Uma Asher, Times of India, June 22, 2008
As Gandhi once showed the world, the hunger strike is a powerful moral weapon of the weak. It took decades but it worked, where lawsuits in colonial courts or armed resistance to imperial strength might have failed. But do hunger strikes have any power today?
Indra Sinha, former ad copywriter, author of Animal’s People, and most recently hunger striker, is convinced they do. The France-based writer went on a week-long fast recently in support of Bhopal gas survivors who are on hunger strike in Delhi demanding, among other things, that the government let the law take its course against Dow Chemical and Union Carbide.
Sinha recalls the immense global response to the 1981 Irish hunger strike, in which 10 prisoners died demanding that Britain treat them not as criminals but as political prisoners. “Even those who disagreed with their politics could not ignore the powerful response,” he says.
Twenty-four years after the Bhopal disaster, major issues remain unresolved. Many victims weren’t even born in 1984 when the Union Carbide factory-now owned by Dow Chemical-leaked 27 tonnes of lethal gas over the city. Thousands died within hours, and tens of thousands survived-many as orphans-condemned to a lifetime of health problems, some crippling, some fatal, and many passed down through generations. Thousands drink poisonous water daily, because the groundwater is contaminated from the toxic factory, which still awaits a clean-up.
Fifteen years ago, Sinha had no connection with Bhopal. Mumbai-born and Cambridge-educated, he was living in the UK, raising money for Amnesty International. “Someone in Bhopal got wind of my work. A community worker from Bhopal, Satinath Sarangi, came to see me in England in 1993. He asked if I could help the gas victims, because in 10 years, they had got no help. I had heard about the disaster, but thought it must have all been sorted out.” Sarangi told him about the lack of medical care and other problems, and said he wanted to start an ayurvedic clinic in Bhopal.
Sinha says, “I thought it was inconceivable that after nine years, survivors had no medical care. Here, this sort of thing would have been dealt with right away.” Using another powerful weapon-words-he created a double-page ad, and convinced The Guardian to publish it. He recalls, “It was a huge risk, but readers responded generously.” And so the Sambhavna Clinic in Bhopal was built.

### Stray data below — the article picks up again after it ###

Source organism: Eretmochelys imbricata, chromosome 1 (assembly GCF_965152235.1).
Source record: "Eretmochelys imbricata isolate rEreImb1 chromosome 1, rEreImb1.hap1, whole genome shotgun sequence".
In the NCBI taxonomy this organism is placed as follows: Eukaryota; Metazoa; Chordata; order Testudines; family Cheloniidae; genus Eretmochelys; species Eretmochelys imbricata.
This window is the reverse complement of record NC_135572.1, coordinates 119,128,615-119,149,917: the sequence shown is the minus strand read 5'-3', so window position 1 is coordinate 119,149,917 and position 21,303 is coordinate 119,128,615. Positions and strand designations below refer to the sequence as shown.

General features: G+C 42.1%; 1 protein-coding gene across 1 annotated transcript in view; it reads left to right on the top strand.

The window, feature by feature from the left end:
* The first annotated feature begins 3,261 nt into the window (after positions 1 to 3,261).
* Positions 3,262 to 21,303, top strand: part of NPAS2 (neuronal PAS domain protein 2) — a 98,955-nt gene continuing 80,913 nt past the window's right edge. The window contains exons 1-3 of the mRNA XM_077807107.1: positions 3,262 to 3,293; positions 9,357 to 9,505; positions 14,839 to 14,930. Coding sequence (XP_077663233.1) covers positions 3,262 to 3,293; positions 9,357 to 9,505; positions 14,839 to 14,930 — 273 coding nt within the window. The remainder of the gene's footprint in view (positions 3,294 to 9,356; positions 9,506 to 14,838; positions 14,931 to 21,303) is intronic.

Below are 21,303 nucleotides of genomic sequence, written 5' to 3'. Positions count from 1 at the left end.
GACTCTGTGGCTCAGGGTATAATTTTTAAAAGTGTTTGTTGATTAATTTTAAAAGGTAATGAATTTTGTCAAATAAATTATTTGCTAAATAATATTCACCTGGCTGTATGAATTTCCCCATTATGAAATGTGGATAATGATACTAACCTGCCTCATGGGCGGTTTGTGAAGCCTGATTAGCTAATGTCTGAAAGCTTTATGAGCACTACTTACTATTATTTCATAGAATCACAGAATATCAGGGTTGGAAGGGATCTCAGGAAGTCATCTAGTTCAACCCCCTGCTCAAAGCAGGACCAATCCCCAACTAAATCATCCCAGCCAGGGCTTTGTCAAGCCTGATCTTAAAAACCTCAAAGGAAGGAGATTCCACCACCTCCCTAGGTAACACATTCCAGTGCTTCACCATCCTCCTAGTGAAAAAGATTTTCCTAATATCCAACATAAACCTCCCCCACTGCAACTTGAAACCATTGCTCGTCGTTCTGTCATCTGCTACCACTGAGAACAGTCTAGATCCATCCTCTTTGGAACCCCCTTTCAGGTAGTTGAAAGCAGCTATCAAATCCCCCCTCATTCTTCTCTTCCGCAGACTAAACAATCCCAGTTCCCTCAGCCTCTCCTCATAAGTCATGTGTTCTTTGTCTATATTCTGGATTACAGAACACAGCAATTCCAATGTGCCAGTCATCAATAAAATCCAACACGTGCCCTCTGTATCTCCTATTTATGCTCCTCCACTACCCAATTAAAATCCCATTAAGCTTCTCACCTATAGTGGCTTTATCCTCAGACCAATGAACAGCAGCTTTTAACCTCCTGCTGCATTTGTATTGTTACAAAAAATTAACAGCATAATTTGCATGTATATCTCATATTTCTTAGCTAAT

But today, survivors are still waiting for the safe water supply, promised only after they agitated in 2006. Sinha is outraged that survivors are treated like this, while the government bends over backwards to accommodate a company that assigns unequal value to Indian and American lives. He reminds you that the compensation to the victims averaged US $500 (Rs 21,400) per person-barely enough for a cup of tea a day-for a lifetime of sickness. He quotes Dow Chemical public affairs specialist Kathy Hunt as saying in 2002, “$500 is plenty good for an Indian.” Contrast this, he says, the $10 million that Dow paid an American child who suffered brain damage caused by its Dursban insecticide. Dursban, banned in the US in 2000, is marketed aggressively in India. Dow has even admitted, Sinha notes, to bribing agriculture ministry officials to expedite its registration.
Sinha is hardly alone in his outrage: 287 people have fasted or are fasting-more than 20 of them indefinitely-in Argentina, Canada, France, Germany, India, Israel, Jordan, Malaysia, the UK and the US. A couple of weeks ago, 16 US Congresspersons wrote to Prime Minister Manmohan Singh, urging him to bring Dow and Union Carbide to justice. The issue has drawn the attention of British and Scottish MPs, Amnesty International, and dozens of eminent writers and artists. Seventeen US-based NRI organisations have written to the prime minister, seeking urgent resolution of survivors’ demands. Supporters have sent over 5,000 faxes to the prime minister’s office this month alone.
Sinha sums up their demands: “The government must ensure proper medical treatment for not just gas victims, but also those suffering from the contaminated water. Secondly, the factory should be cleaned up using the world’s best expertise. And thirdly, let justice take its course-stop obstructing it.”
Bhopal survivors insist that Dow pays for the clean-up. Sinha points out that the law ministry has said in a private note that Dow is liable, regardless of the technicalities of its merger with Union Carbide. But at the same time, he notes, Dow is negotiating with the government to be freed of its liabilities. “I have no words strong enough for the politicians in Delhi,” he says.
Sinha’s passionate commitment to the cause led him to write Animal’s People, shortlisted for the 2007 Booker and winner of the 2008 Commonwealth Writers’ Prize. The novel highlights the human aspect of Bhopal survivors’ lives and loves. It is going to be made into a movie. Sinha says, “I’ve been asked to write the screenplay. I’m thrilled.” TNN